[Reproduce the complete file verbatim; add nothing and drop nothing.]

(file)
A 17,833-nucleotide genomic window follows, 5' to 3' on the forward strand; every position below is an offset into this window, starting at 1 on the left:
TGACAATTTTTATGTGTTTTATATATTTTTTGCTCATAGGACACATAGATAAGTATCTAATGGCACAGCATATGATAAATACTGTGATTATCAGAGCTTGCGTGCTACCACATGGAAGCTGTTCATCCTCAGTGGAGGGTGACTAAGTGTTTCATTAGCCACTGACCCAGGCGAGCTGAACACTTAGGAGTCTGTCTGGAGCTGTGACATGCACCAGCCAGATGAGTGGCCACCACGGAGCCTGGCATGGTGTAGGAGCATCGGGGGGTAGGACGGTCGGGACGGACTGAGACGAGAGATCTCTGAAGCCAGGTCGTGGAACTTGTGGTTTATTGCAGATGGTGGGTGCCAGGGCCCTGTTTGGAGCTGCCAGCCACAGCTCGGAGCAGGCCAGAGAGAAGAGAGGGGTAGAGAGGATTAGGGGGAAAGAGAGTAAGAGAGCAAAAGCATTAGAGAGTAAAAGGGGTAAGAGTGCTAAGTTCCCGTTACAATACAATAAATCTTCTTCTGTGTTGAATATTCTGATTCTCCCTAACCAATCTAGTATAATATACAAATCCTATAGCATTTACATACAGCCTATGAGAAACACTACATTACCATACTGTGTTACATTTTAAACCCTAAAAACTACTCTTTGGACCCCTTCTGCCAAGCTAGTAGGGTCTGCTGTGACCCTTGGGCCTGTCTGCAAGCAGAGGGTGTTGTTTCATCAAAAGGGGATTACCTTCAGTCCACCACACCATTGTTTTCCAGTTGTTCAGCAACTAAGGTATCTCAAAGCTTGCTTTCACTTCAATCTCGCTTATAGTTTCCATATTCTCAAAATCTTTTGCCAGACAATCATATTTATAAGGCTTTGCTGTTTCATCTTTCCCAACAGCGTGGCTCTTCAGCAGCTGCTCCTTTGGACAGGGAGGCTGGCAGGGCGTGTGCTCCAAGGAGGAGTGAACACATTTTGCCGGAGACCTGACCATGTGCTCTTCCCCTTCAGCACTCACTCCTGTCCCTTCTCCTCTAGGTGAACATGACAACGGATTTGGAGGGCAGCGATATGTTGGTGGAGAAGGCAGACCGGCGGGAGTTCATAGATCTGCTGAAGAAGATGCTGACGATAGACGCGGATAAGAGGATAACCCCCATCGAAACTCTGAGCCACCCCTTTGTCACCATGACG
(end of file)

A 17,833-nucleotide genomic window follows, 5' to 3' on the forward strand; every position below is an offset into this window, starting at 1 on the left:
TGACAATTTTTATGTGTTTTATATATTTTTTGCTCATAGGACACATAGATAAGTATCTAATGGCACAGCATATGATAAATACTGTGATTATCAGAGCTTGCGTGCTACCACATGGAAGCTGTTCATCCTCAGTGGAGGGTGACTAAGTGTTTCATTAGCCACTGACCCAGGCGAGCTGAACACTTAGGAGTCTGTCTGGAGCTGTGACATGCACCAGCCAGATGAGTGGCCACCACGGAGCCTGGCATGGTGTAGGAGCATCGGGGGGTAGGACGGTCGGGACGGACTGAGACGAGAGATCTCTGAAGCCAGGTCGTGGAACTTGTGGTTTATTGCAGATGGTGGGTGCCAGGGCCCTGTTTGGAGCTGCCAGCCACAGCTCGGAGCAGGCCAGAGAGAAGAGAGGGGTAGAGAGGATTAGGGGGAAAGAGAGTAAGAGAGCAAAAGCATTAGAGAGTAAAAGGGGTAAGAGTGCTAAGTTCCCGTTACAATACAATAAATCTTCTTCTGTGTTGAATATTCTGATTCTCCCTAACCAATCTAGTATAATATACAAATCCTATAGCATTTACATACAGCCTATGAGAAACACTACATTACCATACTGTGTTACATTTTAAACCCTAAAAACTACTCTTTGGACCCCTTCTGCCAAGCTAGTAGGGTCTGCTGTGACCCTTGGGCCTGTCTGCAAGCAGAGGGTGTTGTTTCATCAAAAGGGGATTACCTTCAGTCCACCACACCATTGTTTTCCAGTTGTTCAGCAACTAAGGTATCTCAAAGCTTGCTTTCACTTCAATCTCGCTTATAGTTTCCATATTCTCAAAATCTTTTGCCAGACAATCATATTTATAAGGCTTTGCTGTTTCATCTTTCCCAACAGCGTGGCTCTTCAGCAGCTGCTCCTTTGGACAGGGAGGCTGGCAGGGCGTGTGCTCCAAGGAGGAGTGAACACATTTTGCCGGAGACCTGACCATGTGCTCTTCCCCTTCAGCACTCACTCCTGTCCCTTCTCCTCTAGGTGAACATGACAACGGATTTGGAGGGCAGCGATATGTTGGTGGAGAAGGCAGACCGGCGGGAGTTCATAGATCTGCTGAAGAAGATGCTGACGATAGACGCGGATAAGAGGATAACCCCCATCGAAACTCTGAGCCACCCCTTTGTCACCATGACG